It’s a familiar place. The distinct smell and sounds bring me back to four years ago, when my family called this place home for nearly six months. It’s as if we never left this place. Everything feels so familiar, yet there’s a piece of me that feels like it was a lifetime ago. Instead of being a patient on this day, I’m just a visitor to our local hospital. As I strolled the lobby, I heard my name called out. I turned around to spot a stranger quickly walking up to me.
“You don’t know me, but I took care of you when you gave birth,” she said. “I remember Parker and Abby, and of course Peyton.”
My jaw dropped as a lump formed in my throat. My heart began racing and I tried to catch my breath, the shock of those words taking me by complete surprise. The names this woman called out are my triplets, names that we say daily in our home. But while our lone survivor, Peyton, is a familiar word to many, it’s not every day that we hear the names of our two children who passed away.
The tears streamed down my face as this stranger talked about that fateful day, June 23, 2013. Turns out, she is nurse on the delivery floor of the hospital. On a day that is etched into my memory forever, there are moments that are still a haze as I recall the birth of my children. Born at 22 weeks gestation, there was a team of doctors and nurses racing in and out our room, hoping to save our premature triplets, and eventually my life as well. This nurse who stopped me in the hospital lobby was there on that day, working hard to save my family in the chaotic moments between life and death.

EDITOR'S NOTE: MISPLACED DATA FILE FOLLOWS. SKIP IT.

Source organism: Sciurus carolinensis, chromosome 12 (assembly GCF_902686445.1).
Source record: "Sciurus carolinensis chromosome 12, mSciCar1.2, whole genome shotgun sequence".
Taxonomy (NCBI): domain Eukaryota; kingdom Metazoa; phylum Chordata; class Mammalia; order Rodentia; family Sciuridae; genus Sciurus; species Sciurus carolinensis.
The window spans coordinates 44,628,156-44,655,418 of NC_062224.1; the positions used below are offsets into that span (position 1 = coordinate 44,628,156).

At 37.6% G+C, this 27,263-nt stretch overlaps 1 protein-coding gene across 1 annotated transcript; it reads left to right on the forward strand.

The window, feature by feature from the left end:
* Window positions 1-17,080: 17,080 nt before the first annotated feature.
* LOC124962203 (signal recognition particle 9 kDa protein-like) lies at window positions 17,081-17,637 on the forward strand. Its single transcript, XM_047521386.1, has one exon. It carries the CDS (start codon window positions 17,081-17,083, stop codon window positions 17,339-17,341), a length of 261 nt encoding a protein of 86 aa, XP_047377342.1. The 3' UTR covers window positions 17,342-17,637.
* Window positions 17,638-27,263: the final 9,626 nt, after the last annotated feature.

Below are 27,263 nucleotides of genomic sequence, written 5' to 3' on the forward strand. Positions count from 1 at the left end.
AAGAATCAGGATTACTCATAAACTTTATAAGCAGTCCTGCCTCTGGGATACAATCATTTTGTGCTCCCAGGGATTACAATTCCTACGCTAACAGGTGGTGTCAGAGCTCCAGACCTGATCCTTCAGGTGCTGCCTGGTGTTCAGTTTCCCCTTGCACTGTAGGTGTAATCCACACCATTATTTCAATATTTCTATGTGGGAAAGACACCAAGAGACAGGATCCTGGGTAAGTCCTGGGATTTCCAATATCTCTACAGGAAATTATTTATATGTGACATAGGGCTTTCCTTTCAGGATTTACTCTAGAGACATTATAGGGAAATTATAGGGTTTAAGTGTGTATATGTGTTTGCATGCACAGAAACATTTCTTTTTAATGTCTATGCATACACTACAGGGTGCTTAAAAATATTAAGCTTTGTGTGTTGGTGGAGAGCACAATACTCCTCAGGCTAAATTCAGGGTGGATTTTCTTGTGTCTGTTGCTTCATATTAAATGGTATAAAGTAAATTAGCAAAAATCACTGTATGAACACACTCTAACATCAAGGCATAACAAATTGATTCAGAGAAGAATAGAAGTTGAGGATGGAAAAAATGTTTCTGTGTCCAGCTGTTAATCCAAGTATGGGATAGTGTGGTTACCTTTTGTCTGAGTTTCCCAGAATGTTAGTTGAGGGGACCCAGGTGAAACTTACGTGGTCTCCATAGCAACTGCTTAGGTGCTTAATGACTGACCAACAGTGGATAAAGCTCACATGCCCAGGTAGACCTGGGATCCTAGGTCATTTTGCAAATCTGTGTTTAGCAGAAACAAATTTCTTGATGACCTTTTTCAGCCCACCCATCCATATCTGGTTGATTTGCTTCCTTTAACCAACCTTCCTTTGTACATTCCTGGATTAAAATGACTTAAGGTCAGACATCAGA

While people may think that bringing up the name of a deceased child is insensitive, for parents of child loss, it’s actually the complete opposite. As the days, months, and years go by, the loss of a child becomes lost in everyday life. There isn’t a day that goes by when my family doesn’t think about Abby and Parker. But, while living with grief can put our lives at a standstill, the rest of the world continues to live.
As the years go by, I have found my new normal as a parent of children both on Earth and in heaven. While my family may look picture-perfect, there’s so much that the eye can’t see. People notice just one child strolling by our side, yet strangers have no idea that our daughter is a triplet, her brother and sister only alive for less than two months. And while I love talking about all three of my children, society has taught us grieving parents to tuck that loss inside. Some people cringe at the thought of a child passing away. It often leads to an audible gasp or a sympathetic look of sadness. That awkward interaction is enough to sometimes not even mention our angels above.
As I stood in the middle of the hospital lobby, tears rolling down my face, the nurse wrapped her arms around me, embracing me in a hug. This stranger who stopped me just minutes ago, was no stranger at all. She knew my family and she knew my children, one of the few people in this world to meet my triplets. It only took a matter of moments to feel an instant connection to this woman who was working on the labor and delivery floor the day my children were born.
As I thanked this nurse for stopping me, my eyes once again welled up with tears. “Thank you for saying my children’s names,” I said. “I don’t often hear those words from strangers.”
The nurse smiled and responded, “I’ll never forget your family, and I’ll never forget your three children.”
I may have only one child to hold onto, but my two other children will always be in my heart. All it took was a chance encounter with a stranger to remind me―it doesn’t matter how long my children were her on earth, Parker and Abby existed and they will never be forgotten.
A version of this originally appeared at Perfectly Peyton